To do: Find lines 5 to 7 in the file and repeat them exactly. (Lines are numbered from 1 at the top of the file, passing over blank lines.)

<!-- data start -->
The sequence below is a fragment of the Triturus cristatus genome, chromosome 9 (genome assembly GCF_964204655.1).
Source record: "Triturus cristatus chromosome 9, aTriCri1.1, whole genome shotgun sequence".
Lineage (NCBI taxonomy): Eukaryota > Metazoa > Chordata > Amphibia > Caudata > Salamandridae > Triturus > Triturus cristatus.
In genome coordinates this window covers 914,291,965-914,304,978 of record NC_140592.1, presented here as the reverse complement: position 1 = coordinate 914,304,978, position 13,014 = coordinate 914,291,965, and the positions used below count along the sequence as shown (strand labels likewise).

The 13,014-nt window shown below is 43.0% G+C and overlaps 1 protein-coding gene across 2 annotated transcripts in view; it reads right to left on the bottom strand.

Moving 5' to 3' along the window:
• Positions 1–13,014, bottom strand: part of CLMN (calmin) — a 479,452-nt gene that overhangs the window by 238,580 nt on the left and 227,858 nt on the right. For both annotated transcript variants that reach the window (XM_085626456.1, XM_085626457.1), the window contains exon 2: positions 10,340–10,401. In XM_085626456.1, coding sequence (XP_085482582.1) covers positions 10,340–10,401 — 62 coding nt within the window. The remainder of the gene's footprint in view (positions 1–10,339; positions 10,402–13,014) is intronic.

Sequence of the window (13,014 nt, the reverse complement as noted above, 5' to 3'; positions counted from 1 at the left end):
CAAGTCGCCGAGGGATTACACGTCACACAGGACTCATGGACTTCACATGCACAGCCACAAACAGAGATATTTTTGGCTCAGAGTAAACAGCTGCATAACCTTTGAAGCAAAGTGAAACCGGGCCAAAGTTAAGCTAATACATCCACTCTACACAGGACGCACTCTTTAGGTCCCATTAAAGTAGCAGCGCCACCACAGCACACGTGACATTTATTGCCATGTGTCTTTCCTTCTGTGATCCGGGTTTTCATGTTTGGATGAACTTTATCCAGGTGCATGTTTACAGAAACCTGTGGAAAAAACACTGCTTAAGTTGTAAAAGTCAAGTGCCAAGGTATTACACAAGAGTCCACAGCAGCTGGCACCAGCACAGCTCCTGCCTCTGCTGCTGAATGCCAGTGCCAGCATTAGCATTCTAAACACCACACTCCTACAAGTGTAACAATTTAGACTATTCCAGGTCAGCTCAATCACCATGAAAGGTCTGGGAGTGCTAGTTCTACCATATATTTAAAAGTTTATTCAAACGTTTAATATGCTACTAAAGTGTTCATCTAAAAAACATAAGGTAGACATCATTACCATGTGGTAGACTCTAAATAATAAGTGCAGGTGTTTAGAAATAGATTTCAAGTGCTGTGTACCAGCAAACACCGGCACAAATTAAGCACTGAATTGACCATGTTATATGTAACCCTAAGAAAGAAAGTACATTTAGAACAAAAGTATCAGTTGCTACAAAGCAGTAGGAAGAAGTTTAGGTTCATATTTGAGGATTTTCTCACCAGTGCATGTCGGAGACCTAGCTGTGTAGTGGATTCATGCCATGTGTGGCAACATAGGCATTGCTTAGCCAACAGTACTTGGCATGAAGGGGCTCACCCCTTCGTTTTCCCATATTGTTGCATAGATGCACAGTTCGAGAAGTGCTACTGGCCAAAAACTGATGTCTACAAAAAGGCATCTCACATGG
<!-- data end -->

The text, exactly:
The 13,014-nt window shown below is 43.0% G+C and overlaps 1 protein-coding gene across 2 annotated transcripts in view; it reads right to left on the bottom strand.

Moving 5' to 3' along the window:
• Positions 1–13,014, bottom strand: part of CLMN (calmin) — a 479,452-nt gene that overhangs the window by 238,580 nt on the left and 227,858 nt on the right. For both annotated transcript variants that reach the window (XM_085626456.1, XM_085626457.1), the window contains exon 2: positions 10,340–10,401. In XM_085626456.1, coding sequence (XP_085482582.1) covers positions 10,340–10,401 — 62 coding nt within the window. The remainder of the gene's footprint in view (positions 1–10,339; positions 10,402–13,014) is intronic.